TMH Living Well: Tips for a low stress holiday season
Holidays are often filled with joy and fun but also stress. For many people, holidays create a long list of obligations and interrupt comfortable routines. For some, holidays bring up hard memories or accentuate feelings of loneliness.
The best way to avoid stress and depression over the holidays is to stay aware and watchful. If Uncle Joe starts a political rant that makes your blood pressure rise, graciously exit the room. If you feel sadness over the death of a loved one, acknowledge your feelings and find a safe person and place to express it. If you feel pulled this way and that, thoughtfully decide what events you really want to attend, and decline most of the rest. In other words, take care of yourself and honor your truths.
Here are some tips that will help you stay on track for a low-stress holiday season:
Your holiday doesn’t have to be a Norman Rockwell painting of perfection. You don’t have to show up for every event or stun the world with your creative gifts and exuberant cheer. Instead, pick a few meaningful traditions and events and carry them out well. Attend those that feed your interest and include people you truly care about and enjoy.
“Try not to get focused on having the perfect Hollywood Thanksgiving or Christmas. Instead, keep things simple. You don’t have to have the best-decorated house or the biggest event. If you are having a dinner, make it a potluck. If you need to bring a gift, make it homemade,” said Neilene Folks, PA-C, physician assistant with The Memorial Hospital Medical Clinic.
Spending more than you can afford on gifts is stressful. You don’t have to break the bank to create great holiday gifts for the kids. Remember, they don’t need everything on their list to have a wonderful Christmas.
“Your children will remember the time spent together frolicking in the snow or playing games with the family long after the thrill of the gifts is gone,” Folks said.
Stick to your healthy habits
It’s tempting to see the holidays as a free-for-all. Yet overindulgence of sweets and skipping your usual physical activities will leave you feeling stressed, fatigued and out-of-sorts. As best you can, maintain these routines.
“The holidays are the best time of year to exercise. Exercising helps you kick out endorphins, which helps reduce stress and your reaction to stress. If you don’t have an exercise plan, it’s a good time to start one,” Folks said.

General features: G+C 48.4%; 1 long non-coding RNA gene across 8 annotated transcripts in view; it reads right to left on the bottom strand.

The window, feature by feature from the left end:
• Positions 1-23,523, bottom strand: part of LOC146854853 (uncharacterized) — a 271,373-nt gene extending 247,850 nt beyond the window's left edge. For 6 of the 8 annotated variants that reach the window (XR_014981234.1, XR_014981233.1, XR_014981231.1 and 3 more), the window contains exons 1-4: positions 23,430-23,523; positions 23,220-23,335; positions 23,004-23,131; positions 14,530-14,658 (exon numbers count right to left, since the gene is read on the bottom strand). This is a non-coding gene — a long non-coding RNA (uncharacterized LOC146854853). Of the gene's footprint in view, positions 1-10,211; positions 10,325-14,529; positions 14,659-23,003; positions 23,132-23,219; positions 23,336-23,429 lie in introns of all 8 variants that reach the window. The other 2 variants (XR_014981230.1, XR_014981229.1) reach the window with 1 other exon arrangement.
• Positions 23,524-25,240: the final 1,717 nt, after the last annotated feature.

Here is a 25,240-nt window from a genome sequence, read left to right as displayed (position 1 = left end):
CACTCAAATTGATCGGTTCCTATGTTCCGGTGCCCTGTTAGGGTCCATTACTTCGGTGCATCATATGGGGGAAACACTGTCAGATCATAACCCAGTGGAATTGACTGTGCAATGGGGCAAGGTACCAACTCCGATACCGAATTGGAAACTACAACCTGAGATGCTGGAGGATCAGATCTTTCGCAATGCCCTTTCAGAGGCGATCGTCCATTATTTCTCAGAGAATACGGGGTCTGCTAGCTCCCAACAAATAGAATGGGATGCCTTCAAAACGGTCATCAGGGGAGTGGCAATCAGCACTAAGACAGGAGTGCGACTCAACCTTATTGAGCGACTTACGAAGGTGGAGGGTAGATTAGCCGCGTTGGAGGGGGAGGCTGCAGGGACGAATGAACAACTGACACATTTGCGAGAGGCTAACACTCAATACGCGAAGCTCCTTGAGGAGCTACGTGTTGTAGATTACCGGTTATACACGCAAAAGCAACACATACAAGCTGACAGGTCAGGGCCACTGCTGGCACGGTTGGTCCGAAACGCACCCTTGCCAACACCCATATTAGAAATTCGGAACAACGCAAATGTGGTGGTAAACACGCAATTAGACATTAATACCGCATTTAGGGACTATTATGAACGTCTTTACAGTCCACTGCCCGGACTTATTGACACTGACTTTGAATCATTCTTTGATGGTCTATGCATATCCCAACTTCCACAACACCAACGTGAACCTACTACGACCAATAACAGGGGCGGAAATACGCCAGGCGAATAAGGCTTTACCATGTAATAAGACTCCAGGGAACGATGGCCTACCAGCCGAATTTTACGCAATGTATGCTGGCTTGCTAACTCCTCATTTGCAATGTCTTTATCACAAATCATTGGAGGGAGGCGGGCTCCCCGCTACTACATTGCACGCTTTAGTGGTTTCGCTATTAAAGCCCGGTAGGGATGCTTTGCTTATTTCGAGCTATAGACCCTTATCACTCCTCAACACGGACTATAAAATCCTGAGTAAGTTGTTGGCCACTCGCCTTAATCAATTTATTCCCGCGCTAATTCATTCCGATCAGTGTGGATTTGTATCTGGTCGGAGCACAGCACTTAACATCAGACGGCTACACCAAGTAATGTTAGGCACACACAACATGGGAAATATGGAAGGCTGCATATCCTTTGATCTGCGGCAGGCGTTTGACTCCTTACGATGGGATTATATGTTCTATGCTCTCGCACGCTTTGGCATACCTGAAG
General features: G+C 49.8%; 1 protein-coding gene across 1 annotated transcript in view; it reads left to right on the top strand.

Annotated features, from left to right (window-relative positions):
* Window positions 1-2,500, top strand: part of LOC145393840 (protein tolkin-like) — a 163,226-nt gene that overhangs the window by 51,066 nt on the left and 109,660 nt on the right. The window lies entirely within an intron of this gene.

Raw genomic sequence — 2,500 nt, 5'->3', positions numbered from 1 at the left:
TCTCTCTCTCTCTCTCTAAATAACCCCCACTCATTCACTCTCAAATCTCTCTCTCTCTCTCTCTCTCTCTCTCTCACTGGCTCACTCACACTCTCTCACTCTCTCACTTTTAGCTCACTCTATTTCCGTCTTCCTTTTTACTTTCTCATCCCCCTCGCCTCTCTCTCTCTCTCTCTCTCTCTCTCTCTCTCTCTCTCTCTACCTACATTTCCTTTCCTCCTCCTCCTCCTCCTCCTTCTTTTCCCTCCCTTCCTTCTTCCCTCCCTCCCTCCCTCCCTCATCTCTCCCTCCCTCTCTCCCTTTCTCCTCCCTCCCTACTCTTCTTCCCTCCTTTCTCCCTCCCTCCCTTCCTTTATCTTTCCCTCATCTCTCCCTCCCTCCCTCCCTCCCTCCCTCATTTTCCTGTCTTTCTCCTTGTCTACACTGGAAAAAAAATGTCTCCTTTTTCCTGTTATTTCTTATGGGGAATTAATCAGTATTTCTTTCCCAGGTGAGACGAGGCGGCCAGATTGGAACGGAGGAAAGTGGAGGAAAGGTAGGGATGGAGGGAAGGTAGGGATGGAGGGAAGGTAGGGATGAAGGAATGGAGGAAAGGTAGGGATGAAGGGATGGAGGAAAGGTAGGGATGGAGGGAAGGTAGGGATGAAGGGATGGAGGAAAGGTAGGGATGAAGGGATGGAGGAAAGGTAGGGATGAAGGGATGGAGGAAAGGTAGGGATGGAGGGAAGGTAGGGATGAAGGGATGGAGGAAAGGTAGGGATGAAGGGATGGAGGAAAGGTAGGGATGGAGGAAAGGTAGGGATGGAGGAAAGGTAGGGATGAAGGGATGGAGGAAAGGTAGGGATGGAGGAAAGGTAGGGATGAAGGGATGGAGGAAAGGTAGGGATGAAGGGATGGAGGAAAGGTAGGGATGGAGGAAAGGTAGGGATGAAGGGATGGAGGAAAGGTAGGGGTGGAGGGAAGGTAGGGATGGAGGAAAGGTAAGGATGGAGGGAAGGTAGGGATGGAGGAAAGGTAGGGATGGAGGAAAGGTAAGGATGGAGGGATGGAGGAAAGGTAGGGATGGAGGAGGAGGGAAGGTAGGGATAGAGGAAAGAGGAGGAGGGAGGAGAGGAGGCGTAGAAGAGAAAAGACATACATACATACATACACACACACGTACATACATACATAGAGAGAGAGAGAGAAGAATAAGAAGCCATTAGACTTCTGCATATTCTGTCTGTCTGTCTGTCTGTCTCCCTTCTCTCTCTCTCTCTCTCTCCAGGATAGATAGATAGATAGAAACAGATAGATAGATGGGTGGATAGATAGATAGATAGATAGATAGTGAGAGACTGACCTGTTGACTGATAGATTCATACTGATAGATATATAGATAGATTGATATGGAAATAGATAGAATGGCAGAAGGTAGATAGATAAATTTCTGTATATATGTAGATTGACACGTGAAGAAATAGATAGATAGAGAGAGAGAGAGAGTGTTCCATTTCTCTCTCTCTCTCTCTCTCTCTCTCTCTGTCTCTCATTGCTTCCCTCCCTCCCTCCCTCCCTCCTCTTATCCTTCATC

She advises people to get outside this time of year to combat the drudgery of shorter days and less sunlight, and to increase sun exposure to help boost levels of Vitamin D as low levels can lead to fatigue, adding to the overall stress people feel during the holidays.
Eating a healthy diet, drinking lots of water, getting enough sleep and limiting fats, carbohydrates, alcohol, caffeine and sweets will keep you feeling good and give you energy to endure all that comes your way.
Find your calm
In the middle of the hustle and bustle, stop. Remember to take time for yourself, even if it’s just 15 minutes alone without distractions to take a walk or do a favorite activity. Acknowledge your feelings. Share them, write about them, or release them by listening to music or getting out in nature.
“Do what relaxes you, especially during busy times. Times of relaxation will help you control your stress and let you avoid the symptoms of stress, including fatigue, irritability, frequent illnesses and poor sleep,” Folks said.
TMH Medical Clinic is currently accepting new patients. The clinic accepts most insurance plans including Medicaid, Medicare and CHIP, and offers a sliding scale where needed. To make an appointment, call 970-826-2400.
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Colorado Northwestern Community College Vice President of Student Affairs John Anderson resigned from the local community college Thursday, citing personal reasons, CNCC President Ron Granger confirmed Friday afternoon.